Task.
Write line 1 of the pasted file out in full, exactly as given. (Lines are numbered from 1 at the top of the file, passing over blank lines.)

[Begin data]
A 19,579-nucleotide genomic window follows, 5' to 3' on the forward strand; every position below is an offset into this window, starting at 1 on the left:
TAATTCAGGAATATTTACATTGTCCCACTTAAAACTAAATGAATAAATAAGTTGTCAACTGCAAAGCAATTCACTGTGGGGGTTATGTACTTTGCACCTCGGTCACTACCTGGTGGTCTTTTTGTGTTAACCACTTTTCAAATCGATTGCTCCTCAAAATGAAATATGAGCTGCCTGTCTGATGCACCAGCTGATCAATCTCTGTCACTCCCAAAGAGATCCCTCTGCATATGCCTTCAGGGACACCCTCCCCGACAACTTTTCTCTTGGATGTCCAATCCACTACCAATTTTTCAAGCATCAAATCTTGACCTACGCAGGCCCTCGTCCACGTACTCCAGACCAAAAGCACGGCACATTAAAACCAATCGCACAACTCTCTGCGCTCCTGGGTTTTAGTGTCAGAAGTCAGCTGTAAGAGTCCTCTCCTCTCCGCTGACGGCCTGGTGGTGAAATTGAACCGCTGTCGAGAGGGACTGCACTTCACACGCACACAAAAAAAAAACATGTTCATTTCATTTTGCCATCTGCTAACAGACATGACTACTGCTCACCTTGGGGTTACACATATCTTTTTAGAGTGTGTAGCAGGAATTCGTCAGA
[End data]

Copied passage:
A 19,579-nucleotide genomic window follows, 5' to 3' on the forward strand; every position below is an offset into this window, starting at 1 on the left: